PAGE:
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Albert Gleaves

Albert Gleaves (January 1, 1858 – January 6, 1937) was an admiral in the United States Navy, also notable as a naval historian.


Born in Nashville, Tennessee, Gleaves graduated from the United States Naval Academy in 1877. After serving on board Hartford and Trenton, he was appointed an Ensign in 1881. Assigned to many ships and stations, he commanded Cushing during the Spanish-American War and later the battleship North Dakota. Promoted to Rear Admiral in 1915, in World War I he commanded the Cruiser and Transport Force. For his outstanding contribution he was awarded the Army and Navy Distinguished Service Medals.

In 1919 he was promoted to Admiral and commanded the Asiatic Fleet. While serving at the Naval Ordnance Proving Ground, Admiral Gleaves made outstanding contributions in the field of gunnery and torpedoes. While carrying out some tests on torpedo steering devices he changed these weapons from instruments of luck into instruments of precision. The gear which he tested in Gushing provided the imprints which made the torpedo the "terrible weapon" of World War I.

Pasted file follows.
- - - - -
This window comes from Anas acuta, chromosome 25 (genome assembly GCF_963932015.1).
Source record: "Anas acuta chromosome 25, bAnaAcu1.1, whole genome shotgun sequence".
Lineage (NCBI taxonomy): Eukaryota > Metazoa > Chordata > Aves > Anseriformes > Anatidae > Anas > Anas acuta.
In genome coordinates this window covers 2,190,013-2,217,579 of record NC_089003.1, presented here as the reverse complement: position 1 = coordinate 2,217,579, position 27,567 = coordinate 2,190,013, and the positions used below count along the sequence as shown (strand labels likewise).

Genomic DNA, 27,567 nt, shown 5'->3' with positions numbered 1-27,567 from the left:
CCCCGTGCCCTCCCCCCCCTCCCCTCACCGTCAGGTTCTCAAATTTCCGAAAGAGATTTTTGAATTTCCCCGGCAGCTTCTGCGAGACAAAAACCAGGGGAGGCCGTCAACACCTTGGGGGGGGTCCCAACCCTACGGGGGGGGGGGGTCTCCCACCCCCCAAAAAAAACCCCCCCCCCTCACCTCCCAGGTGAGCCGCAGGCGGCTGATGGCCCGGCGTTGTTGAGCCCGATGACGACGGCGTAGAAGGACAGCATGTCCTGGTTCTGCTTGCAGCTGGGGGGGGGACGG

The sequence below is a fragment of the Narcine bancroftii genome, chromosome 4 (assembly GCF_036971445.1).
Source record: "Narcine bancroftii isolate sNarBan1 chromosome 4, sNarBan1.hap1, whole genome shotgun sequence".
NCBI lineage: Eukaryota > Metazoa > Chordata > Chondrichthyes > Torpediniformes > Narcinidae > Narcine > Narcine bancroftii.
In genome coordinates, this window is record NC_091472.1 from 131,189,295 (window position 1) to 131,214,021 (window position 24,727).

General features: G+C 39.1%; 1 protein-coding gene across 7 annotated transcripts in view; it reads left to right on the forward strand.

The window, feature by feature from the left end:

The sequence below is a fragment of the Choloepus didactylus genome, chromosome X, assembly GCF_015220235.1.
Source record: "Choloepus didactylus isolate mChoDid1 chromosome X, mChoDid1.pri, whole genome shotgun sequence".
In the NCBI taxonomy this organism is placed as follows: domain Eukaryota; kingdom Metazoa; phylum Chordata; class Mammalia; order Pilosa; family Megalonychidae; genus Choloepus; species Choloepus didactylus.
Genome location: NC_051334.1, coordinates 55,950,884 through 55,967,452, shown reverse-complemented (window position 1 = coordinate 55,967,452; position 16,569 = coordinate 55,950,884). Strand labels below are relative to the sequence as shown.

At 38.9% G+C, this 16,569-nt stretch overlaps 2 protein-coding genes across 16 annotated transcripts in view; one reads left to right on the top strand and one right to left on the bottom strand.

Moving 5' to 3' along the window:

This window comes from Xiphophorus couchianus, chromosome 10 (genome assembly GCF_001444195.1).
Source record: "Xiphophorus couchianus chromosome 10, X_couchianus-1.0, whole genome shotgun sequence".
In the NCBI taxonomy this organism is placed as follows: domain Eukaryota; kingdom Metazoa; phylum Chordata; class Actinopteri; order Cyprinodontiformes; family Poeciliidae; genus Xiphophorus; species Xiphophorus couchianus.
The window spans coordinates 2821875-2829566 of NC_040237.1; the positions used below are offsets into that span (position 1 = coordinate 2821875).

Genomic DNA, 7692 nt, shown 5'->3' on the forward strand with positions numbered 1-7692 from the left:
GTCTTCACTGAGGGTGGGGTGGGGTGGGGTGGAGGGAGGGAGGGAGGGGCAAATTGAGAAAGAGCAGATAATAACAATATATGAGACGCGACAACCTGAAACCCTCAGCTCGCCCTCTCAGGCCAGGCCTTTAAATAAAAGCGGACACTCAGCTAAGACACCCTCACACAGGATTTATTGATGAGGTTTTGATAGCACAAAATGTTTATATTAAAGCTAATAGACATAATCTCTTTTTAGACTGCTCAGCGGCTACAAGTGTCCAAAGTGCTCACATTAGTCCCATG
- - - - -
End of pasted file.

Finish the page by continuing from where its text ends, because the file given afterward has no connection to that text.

In spite of a life of constant action in war and peace, he found time to write a biography of Captain James Lawrence; the History of the Cruiser and Transport Force, and the Life of an American Sailor, William Hensley Emory, Rear Admiral, USN. After a most distinguished career, he retired in 1921.

Admiral Gleaves died at Haverford, Pennsylvania, a few days after his 79th birthday.

He has been quoted as saying, "To seamen a ship becomes endowed with human virtues and faults; she ceases to be a mere inanimate thing."


The destroyer USS Gleaves (DD-423) was named after him.

See also


External links

His memoirs, titled "The Admiral: the Memoirs of Albert Gleaves, Admiral, USN," was published in 1985 by Hope Publishing House, Pasadena, California (HOPE ISBN 0-932727-02-6).

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